In 2020, Viva Biotech had issued $180 million in convertible bonds, completed HK$1.05 billion in financing and issued another $280 million worth of convertible bonds. Flush with cash, the company expanded rapidly. In 2020 alone, it spent 700 million yuan to buy land in Hangzhou to build a laboratory. It also bought 80% of Longhua Pharmaceuticals for 2.56 billion yuan, and acquired SYNthesis, a small molecule drug discovery company, for 620 million yuan. The acquisitions turbocharged its business, driving a 202% revenue surge in 2021 to 2.1 billion yuan.

But the stellar growth was short-lived, as Viva Biotech’s revenue growth plummeted to 13.1% last year. The company went from posting an adjusted profit of 321 million yuan in 2021 to making an adjusted loss of 134 million yuan last year. The company blamed the drop on staffing issues caused by Covid outbreaks, but high borrowing costs also ate into its profits.

The company’s financial costs last year were 185 million yuan, mainly from interest payments on convertible bonds and lease liabilities or interest expenses on bank loans. As Viva Biotech’s shares keep tumbling, the gap between the market price and the conversion rate stipulated in the bond contracts continues to widen. Unwilling to convert their bonds into shares, investors instead have been pressing the company for early redemption. Since July last year, Viva Biotech has been carrying out successive buybacks of its convertible bonds. By this February, it had fully redeemed US$180 million worth of the bonds.

Moreover, Viva Biotech is strapped for cash. As of the end of last year, it held cash and cash equivalents of 679 million yuan, but its liabilities reached 2.67 billion yuan, including the debt portion of the convertible bonds valued at 1.51 billion yuan. Therefore, the 1.06 billion yuan raised from the stake sale will be used entirely to redeem convertible bonds, at 103.08% of the face value plus unpaid interest.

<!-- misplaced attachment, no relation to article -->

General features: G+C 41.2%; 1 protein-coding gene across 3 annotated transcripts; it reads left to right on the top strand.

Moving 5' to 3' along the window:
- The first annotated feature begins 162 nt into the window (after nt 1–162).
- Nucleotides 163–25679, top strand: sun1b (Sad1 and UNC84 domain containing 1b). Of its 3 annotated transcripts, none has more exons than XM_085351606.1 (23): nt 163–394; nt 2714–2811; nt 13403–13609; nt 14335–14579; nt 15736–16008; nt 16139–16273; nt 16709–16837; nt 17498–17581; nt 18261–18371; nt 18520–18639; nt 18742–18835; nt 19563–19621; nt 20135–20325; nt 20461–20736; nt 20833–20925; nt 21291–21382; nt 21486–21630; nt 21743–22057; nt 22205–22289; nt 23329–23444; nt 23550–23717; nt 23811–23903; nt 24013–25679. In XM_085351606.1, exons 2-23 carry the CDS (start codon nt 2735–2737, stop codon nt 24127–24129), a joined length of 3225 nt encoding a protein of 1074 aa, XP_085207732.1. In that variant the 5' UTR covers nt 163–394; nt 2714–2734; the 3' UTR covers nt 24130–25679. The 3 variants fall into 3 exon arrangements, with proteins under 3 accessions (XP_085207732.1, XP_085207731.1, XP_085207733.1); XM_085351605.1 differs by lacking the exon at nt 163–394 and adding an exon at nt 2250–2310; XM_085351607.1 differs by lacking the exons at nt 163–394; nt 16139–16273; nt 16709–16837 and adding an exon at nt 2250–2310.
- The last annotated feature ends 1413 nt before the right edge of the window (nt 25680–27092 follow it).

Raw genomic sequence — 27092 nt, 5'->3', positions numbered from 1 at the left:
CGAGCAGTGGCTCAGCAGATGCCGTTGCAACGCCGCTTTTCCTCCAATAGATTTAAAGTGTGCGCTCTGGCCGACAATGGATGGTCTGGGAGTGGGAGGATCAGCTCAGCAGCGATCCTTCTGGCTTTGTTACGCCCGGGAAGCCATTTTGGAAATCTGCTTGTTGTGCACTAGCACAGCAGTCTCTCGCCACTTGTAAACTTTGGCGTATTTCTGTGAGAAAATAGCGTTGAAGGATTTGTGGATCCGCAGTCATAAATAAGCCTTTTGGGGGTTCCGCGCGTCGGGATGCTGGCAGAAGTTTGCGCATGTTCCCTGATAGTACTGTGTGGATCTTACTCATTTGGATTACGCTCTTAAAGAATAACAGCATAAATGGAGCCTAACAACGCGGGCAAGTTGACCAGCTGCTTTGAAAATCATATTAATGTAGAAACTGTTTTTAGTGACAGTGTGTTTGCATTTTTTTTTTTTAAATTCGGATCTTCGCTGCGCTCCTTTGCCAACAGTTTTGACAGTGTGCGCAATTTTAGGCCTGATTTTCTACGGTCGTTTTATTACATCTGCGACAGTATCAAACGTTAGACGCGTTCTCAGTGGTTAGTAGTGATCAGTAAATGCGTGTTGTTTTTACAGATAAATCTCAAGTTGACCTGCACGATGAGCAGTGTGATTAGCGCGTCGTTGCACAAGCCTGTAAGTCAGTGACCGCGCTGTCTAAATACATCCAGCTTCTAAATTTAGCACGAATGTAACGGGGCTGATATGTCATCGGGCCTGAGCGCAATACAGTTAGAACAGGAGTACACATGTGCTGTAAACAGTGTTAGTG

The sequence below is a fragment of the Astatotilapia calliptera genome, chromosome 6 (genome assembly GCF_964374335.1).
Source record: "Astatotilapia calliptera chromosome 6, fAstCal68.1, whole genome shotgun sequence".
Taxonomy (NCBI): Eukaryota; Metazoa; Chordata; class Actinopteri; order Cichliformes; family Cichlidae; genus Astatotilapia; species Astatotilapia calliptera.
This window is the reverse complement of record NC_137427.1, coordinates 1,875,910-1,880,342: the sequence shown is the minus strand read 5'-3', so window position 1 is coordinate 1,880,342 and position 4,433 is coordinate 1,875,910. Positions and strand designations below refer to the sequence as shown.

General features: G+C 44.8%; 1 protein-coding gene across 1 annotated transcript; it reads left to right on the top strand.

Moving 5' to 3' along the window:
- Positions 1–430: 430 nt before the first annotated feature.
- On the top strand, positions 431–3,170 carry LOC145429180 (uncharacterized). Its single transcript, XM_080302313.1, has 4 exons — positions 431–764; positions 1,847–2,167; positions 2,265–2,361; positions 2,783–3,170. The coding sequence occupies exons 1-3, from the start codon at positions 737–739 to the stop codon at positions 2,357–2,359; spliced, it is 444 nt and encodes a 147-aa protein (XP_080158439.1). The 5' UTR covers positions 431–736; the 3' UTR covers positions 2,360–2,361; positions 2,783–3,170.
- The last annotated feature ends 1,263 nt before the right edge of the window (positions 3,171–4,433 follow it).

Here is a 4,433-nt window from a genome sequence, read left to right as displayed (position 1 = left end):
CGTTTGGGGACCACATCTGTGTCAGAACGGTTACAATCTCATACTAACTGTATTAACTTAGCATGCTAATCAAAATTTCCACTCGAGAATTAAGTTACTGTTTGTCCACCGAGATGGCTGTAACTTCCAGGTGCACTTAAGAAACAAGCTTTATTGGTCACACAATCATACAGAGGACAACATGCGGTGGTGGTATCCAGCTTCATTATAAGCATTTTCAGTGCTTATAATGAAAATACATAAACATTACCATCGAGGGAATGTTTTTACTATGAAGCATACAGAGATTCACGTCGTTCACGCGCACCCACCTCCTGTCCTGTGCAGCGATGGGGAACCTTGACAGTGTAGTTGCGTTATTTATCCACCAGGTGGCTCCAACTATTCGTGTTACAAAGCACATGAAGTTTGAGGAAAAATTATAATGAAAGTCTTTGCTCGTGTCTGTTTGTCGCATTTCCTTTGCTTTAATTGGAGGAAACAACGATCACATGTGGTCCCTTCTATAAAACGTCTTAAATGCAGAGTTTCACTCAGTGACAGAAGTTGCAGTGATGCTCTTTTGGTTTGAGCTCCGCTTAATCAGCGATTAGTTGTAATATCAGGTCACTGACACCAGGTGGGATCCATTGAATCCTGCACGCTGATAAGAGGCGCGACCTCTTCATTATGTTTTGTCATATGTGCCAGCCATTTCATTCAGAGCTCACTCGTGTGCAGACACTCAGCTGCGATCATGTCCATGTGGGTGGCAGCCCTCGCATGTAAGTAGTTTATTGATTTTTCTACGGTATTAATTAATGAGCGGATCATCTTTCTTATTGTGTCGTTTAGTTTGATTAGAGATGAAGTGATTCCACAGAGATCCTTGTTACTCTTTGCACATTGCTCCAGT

Investment losses

In the biotech industry, CROs can be paid directly for their services or can take equity stakes in their client companies to share in future profits. The latter model, known as Equity-for-Service, was adopted by Viva Biotech. Last year, the company invested in four new startups and two new investment funds, as well as nine companies under incubation. It has so far invested in a total of 91 startups.

With the global biopharmaceutical industry under pressure, Viva Biotech reported a fair value loss on financial assets totaling 364 million yuan last year. The company said it was actively applying for a fund manager license in China, looking to explore incubation funds as a way to ease cash flow pressure.

As for the long-term outlook, Viva Biotech’s order book at the end of last year was about 1.05 billion yuan, an 8.8% rise from a year earlier. With stable cash flow once the bonds problem has been resolved, the prospects look promising.  Based on last year’s revenue, Viva Biotech’s price-to-sales (P/S) ratio is only 1.3 times, while its counterpart Joinn Laboratories (China) Co., Ltd. (6127.HK; 603127.SH), which also runs CRO and CDMO businesses, has a price-to-sales (P/S) ratio of 4.6 times. Joinn’s revenue last year was slightly lower than Viva Biotech’s, but the company made a net profit of 1.07 billion yuan, indicating better financial health.

Viva Biotech may have to wait for the spinoff and listing of Viva Shanghai before it can fully recover from its financial woes and persuade investors to revive its share price.